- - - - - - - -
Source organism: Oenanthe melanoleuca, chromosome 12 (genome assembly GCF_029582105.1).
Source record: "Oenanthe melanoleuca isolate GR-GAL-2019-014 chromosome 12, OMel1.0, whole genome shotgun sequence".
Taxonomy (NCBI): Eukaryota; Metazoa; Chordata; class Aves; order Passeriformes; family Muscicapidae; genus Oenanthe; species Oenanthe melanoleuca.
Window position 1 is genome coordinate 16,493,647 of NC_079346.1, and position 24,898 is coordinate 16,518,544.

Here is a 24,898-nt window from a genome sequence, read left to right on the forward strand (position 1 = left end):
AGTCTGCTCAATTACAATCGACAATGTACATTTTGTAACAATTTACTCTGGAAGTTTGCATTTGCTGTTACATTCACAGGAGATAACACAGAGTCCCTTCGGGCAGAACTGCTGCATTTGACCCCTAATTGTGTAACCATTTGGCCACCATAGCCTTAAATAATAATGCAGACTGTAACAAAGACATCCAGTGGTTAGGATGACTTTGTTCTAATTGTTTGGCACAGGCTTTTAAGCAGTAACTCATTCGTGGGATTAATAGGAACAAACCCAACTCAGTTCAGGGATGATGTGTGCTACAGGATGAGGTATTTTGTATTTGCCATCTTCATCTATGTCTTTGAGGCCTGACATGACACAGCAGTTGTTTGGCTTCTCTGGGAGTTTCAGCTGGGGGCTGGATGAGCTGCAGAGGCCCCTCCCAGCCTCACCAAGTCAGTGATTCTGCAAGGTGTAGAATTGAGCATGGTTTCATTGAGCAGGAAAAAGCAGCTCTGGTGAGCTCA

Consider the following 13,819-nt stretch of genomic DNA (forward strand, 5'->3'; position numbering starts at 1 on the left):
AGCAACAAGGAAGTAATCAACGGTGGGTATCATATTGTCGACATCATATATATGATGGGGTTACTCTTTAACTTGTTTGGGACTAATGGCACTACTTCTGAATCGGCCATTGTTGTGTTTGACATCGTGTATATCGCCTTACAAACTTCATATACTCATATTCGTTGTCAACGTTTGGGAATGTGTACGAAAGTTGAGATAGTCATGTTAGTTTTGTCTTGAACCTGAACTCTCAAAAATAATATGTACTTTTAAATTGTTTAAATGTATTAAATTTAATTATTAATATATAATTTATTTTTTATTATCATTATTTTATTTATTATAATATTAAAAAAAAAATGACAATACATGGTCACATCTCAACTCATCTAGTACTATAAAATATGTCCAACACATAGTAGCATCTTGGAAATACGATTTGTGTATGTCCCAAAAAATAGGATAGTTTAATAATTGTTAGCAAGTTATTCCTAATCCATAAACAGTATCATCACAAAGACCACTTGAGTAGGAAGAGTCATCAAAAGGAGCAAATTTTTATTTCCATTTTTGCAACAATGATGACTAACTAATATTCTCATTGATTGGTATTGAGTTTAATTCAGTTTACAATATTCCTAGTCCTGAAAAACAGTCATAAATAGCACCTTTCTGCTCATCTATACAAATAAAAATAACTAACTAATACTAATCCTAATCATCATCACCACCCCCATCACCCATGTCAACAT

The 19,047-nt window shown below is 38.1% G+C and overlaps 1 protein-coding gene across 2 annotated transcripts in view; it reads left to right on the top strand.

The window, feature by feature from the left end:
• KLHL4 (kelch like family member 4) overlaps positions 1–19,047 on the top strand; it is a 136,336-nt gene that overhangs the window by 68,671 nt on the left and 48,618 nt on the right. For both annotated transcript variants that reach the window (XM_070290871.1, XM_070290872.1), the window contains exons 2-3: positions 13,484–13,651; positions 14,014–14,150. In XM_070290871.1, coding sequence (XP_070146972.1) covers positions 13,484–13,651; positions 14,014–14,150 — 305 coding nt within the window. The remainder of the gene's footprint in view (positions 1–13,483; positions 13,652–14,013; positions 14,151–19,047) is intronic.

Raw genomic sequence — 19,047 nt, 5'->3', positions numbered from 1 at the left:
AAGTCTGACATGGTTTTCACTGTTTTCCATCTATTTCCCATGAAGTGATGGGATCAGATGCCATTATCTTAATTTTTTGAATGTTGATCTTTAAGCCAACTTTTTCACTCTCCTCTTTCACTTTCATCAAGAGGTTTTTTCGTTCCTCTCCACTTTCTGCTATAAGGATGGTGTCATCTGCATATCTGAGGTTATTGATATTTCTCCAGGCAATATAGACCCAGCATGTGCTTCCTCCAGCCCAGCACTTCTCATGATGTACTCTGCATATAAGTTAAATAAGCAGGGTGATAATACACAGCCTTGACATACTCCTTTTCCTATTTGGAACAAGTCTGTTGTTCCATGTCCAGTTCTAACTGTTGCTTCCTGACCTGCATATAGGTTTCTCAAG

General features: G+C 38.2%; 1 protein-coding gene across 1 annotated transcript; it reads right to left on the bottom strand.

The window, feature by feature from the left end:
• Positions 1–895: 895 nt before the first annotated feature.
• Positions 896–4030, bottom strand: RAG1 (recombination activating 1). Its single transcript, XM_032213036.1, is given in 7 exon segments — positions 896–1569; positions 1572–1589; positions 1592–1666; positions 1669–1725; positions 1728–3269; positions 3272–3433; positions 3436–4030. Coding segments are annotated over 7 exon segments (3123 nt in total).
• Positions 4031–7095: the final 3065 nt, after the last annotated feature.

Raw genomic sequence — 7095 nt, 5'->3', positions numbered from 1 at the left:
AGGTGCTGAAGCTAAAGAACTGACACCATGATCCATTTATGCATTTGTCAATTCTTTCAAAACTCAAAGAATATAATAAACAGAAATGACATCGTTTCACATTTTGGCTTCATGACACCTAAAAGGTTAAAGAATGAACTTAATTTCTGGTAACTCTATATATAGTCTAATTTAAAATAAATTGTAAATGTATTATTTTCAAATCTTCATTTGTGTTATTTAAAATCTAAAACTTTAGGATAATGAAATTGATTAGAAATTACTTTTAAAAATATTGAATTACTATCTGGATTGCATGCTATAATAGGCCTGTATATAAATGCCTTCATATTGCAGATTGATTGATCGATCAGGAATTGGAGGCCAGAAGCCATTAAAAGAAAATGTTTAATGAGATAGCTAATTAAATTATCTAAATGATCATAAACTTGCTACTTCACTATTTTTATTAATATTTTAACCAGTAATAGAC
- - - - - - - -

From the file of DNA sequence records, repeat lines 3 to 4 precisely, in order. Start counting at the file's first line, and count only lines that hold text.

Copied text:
Taxonomy (NCBI): Eukaryota; Metazoa; Chordata; class Aves; order Passeriformes; family Muscicapidae; genus Oenanthe; species Oenanthe melanoleuca.
Window position 1 is genome coordinate 16,493,647 of NC_079346.1, and position 24,898 is coordinate 16,518,544.